Gemporia responded acknowledging that they had breached the Code on all issues and said that their future advertising would adhere to the Code.
UPHELD – the ASA considered that consumers would understand from the ad that the oils could treat or help with all the conditions mentioned. The ASA concluded that the claims implied the product, a food, prevented, treated or cured human disease, which was prohibited under the Code.
Only health claims authorised on the NHC Register can be made in ads promoting foods or food supplements. The ASA considered that viewers would understand the claims “helps your immune system” and “Helps with: General well-being” to be health claims and as there were no authorised health claims for CBD on the NHC Register, the claims both breached the Code.
The BCAP Code requires that ads must not claim that the advertised product had been approved, endorsed or authorised by any person or body if it has not or without complying with the terms of the approval, endorsement or authorisation. As the products were still under review by the FSA and the novel foods application process considered factors other than the quality of the product, the ASA concluded that the ad misrepresented the requirements for novel foods authorisation and misleadingly implied the ProLife CBD Oil products were approved, endorsed or authorised by the FCA.
BCAP Code 13.6 and 13.4 – food, food supplements and associated health or nutrition claims, 13.7.1 – vitamins, minerals and other food supplements, 3.1 – misleading advertising, 3.47 – endorsements and testimonials.
Lessons to be learnt:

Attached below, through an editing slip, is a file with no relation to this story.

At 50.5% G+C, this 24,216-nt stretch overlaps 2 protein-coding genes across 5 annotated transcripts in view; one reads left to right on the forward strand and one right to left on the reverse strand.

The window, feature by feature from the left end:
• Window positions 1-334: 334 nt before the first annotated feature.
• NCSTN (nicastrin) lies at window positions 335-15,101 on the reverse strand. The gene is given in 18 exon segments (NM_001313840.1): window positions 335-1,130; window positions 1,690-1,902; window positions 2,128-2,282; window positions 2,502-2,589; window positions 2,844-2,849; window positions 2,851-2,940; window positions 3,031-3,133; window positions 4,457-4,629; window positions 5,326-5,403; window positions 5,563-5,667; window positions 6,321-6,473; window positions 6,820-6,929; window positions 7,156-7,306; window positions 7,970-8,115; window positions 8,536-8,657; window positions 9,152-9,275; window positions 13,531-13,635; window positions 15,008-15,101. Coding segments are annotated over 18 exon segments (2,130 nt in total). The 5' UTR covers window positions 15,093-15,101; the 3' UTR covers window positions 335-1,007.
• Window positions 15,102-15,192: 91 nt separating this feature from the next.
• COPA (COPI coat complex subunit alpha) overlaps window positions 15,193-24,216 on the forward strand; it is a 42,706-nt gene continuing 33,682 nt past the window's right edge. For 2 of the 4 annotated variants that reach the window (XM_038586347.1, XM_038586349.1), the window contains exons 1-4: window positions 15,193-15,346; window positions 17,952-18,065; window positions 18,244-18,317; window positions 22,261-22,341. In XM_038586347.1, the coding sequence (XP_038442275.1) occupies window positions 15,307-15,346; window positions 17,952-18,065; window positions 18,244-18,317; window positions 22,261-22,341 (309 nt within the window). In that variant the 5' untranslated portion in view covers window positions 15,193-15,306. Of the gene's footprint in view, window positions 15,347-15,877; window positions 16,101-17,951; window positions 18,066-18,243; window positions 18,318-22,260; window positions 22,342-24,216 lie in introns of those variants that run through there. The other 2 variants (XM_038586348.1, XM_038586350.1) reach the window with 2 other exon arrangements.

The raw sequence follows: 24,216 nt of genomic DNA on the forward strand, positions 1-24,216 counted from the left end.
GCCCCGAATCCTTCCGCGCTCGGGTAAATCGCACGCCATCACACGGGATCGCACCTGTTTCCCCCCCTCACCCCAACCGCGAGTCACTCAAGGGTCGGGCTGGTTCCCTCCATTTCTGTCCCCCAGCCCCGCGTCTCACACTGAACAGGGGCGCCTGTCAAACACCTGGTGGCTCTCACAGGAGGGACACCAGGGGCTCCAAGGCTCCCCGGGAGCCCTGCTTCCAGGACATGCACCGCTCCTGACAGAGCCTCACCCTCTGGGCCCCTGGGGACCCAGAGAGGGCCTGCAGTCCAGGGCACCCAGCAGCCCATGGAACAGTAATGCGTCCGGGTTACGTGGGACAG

Before making claims about whether products have been approved, endorsed or authorised by any person or body, brands cannot make claims to that effect otherwise they will be misleading.
London Medical Academy
The London Medical Academy’s website promoted medical courses at universities across Europe. Text stated “guaranteed placement to study medicine … Choose from the following courses at Universities all recognised by the GMC (General Medical Council) …” One of the Universities listed was Kiev’s International European University, in Ukraine.
One complainant who understood that the International European University’s licence to offer higher education courses had been revoked, challenged whether the claim that it was recognised by the GMC was misleading.
The London Medical Academy provided a screenshot which they said showed that the International European University was licensed. They also provided links to the GMC website page which listed their criteria for acceptable overseas qualifications and what medical qualifications they accepted and didn’t accept. They also supplied a document which they said showed that the International European University had its licence reinstated by April 2021.
UPHELD – the CAP Code requires advertisers to hold documentary evidence to support objective claims, prior to making them. As the London Medical Academy provided the ASA with no evidence that the International European University had a license to offer higher education courses or was recognised by the GMC at the time of the complaint. They considered that the impression given by the ad was that all courses offered by the London Medical Academy were recognised by the GMC and were accredited higher education courses had not been substantiated and was therefore misleading and in breach of the CAP Code.
CAP Code 3.1 – misleading advertising, 3.7 – substantiation.
Lessons to be learnt:
If a brand makes a claim, they must have the documentary evidence in place substantiating the claim, before they make it, otherwise the ad will be misleading.